According to PUSH CEF's website, "A hallmark of Reverend Jackson's work has been his commitment to youth. He has visited thousands of high schools, colleges, universities and correctional facilities encouraging excellence, inspiring hope and challenging young people to study diligently and stay drug-free." And to that end, CEF is a force in helping accomplish those goals.

The Sentinel spoke with Rev. Jackson about the two upcoming events and he said:

"We've come full circle from where Dr. King left us. Dr. King last movement was about the 'Poor People's Campaign;' we occupied the mall in Washington and we called it ' Resurrection City .'

"Today, they're occupying Wall Street and really, the agenda is the same: economic justice; we're free but not equal. Too few people have too much concentrated wealth made possible by government gifts and breaks. Too many people have too little and are neglected by government policy."

He emphasized the theme of the upcoming leadership luncheon - jobs , business and the economy - and his focus seemed to be a prelude of what's-to-come at that leadership forum.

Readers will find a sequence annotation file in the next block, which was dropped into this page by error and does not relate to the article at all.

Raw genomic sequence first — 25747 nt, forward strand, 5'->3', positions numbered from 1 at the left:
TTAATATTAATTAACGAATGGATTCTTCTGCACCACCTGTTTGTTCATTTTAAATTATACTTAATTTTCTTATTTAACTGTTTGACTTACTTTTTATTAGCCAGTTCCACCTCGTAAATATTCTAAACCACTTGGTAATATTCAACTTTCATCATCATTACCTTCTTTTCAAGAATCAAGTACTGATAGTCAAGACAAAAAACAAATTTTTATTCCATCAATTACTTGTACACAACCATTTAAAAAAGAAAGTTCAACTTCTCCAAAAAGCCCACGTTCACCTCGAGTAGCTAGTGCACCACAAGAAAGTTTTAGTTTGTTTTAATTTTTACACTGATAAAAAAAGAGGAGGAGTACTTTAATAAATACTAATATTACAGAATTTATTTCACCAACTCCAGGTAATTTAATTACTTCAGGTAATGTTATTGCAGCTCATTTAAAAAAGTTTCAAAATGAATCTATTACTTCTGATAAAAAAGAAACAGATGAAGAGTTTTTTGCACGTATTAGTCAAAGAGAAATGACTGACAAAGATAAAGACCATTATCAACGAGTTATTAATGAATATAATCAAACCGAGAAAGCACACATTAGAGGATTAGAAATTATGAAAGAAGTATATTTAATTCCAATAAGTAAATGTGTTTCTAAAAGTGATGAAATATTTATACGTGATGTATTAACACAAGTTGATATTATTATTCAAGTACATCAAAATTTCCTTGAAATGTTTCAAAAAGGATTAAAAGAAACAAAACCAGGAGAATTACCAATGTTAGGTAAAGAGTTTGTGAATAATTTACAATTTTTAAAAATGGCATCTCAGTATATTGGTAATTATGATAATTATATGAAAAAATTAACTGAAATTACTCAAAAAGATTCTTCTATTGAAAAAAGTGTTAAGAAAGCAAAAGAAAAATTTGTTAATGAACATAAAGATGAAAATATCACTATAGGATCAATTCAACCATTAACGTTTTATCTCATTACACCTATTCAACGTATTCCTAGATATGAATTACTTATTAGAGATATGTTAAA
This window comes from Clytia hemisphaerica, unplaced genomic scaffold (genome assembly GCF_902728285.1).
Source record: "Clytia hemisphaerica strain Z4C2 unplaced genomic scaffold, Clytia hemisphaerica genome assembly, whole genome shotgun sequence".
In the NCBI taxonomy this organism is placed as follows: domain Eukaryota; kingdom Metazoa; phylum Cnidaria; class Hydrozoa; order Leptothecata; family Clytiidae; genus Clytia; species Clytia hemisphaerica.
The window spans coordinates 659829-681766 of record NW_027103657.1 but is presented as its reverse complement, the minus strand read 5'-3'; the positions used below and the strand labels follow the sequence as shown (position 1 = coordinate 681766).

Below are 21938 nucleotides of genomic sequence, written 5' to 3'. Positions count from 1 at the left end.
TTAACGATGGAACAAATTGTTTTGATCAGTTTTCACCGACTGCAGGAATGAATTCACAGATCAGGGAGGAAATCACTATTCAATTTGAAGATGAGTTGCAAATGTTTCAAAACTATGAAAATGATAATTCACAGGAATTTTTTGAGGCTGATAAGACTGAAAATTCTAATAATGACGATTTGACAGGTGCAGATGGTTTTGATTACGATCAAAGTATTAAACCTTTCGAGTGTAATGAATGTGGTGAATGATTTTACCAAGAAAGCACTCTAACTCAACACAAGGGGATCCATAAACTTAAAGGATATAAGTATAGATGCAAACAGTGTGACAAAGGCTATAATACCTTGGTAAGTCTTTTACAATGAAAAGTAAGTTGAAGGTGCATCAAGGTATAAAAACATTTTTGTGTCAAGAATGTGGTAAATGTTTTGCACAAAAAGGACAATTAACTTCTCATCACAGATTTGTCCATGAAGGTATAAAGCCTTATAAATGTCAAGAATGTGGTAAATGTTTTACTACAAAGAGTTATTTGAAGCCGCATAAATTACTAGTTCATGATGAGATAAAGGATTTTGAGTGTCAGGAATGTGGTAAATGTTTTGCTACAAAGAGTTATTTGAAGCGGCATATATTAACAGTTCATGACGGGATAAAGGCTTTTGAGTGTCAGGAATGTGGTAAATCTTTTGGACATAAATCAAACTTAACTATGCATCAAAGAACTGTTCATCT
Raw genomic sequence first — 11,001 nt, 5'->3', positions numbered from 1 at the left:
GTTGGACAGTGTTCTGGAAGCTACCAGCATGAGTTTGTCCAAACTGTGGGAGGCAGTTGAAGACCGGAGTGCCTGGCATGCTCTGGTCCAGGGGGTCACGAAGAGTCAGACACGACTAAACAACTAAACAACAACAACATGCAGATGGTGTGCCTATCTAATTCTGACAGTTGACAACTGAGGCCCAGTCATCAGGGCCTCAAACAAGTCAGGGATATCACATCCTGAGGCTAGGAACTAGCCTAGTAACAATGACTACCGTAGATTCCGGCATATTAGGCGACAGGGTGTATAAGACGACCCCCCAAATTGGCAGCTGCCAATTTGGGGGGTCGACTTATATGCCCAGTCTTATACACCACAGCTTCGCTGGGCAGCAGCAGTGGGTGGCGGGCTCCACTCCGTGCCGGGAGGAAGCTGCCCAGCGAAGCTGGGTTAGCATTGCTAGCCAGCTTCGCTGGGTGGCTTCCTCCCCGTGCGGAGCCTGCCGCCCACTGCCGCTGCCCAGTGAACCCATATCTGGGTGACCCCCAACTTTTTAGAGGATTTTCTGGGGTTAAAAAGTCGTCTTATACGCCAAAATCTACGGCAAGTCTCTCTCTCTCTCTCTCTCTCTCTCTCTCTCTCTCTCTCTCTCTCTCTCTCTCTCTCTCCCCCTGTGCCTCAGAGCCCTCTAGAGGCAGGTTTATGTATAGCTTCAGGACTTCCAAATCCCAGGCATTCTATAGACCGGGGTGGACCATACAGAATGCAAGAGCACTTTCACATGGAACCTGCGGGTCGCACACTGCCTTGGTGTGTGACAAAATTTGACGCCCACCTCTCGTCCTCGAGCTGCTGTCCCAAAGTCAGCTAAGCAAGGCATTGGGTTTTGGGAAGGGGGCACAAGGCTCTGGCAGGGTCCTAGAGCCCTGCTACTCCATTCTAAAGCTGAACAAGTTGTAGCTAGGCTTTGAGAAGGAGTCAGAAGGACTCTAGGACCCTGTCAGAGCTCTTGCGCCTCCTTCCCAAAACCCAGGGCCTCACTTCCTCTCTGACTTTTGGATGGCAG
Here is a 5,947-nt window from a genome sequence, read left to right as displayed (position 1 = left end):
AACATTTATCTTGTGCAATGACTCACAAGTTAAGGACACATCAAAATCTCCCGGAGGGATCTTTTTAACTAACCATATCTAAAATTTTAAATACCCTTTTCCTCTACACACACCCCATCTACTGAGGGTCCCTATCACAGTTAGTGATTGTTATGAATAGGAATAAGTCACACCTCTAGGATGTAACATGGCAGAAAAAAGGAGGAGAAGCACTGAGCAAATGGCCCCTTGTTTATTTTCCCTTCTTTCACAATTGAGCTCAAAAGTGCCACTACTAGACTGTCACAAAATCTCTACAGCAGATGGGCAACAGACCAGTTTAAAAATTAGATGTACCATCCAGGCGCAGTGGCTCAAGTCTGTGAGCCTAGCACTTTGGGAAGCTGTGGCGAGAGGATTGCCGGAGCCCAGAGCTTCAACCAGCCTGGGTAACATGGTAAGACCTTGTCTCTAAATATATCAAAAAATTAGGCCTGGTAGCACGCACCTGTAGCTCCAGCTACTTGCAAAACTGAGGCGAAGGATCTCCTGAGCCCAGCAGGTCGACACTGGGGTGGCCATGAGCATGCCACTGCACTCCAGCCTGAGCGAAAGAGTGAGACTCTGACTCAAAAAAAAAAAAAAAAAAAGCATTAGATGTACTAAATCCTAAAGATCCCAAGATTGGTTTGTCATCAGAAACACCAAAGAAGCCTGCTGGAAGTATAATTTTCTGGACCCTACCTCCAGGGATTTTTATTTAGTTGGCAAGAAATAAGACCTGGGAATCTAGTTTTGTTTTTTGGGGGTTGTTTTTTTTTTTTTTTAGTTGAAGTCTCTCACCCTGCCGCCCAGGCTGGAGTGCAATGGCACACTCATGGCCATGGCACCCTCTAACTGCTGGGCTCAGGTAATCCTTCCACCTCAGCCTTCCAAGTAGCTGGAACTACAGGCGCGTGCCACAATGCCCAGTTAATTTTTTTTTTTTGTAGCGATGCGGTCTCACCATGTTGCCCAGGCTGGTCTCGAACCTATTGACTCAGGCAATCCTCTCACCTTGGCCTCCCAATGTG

"There are too many expensive unnecessary wars; plants are closing and jobs are leaving. Therefore, we must now restructure our economic priorities.

"The coming election will be a big deal and will determine whether the nation goes forward or backwards. The right wing is trying to restore the Tenth Amendment about state's rights to undermine voting rights and workers' rights to collective bargaining.

"Meanwhile, the issue of racial justice must be put back on the front burner because Black people are usually the last hired and the first fired. So here we go again - lost the most jobs in the recession; the most foreclosed homes; number one in infant mortality; number one in short life expectancy ... so we must use our strength to fight against these odds."

Then speaking briefly on the possible second term of President Obama, the Reverend continued, "It (the possible second term) must produce some targeted focus on the disparities in healthcare, and employment, and denial of access to capital ... and more of our youth in jail. There must be some targeted focus."

At the upcoming awards dinner, celebrating Rev. Jackson's birthday, the 2011 honorees will include Al Davis (posthumously); Jenifer Lewis - Actress, Aunt from the Fresh Prince of Bel Air, Soul Food, The Brothers; Hill Harper - CSI New York - actor, motivational speaker and author; Tommie Smith - Mexico City Olympic Champion; and Harry Johnson - CEO King Memorial Foundation.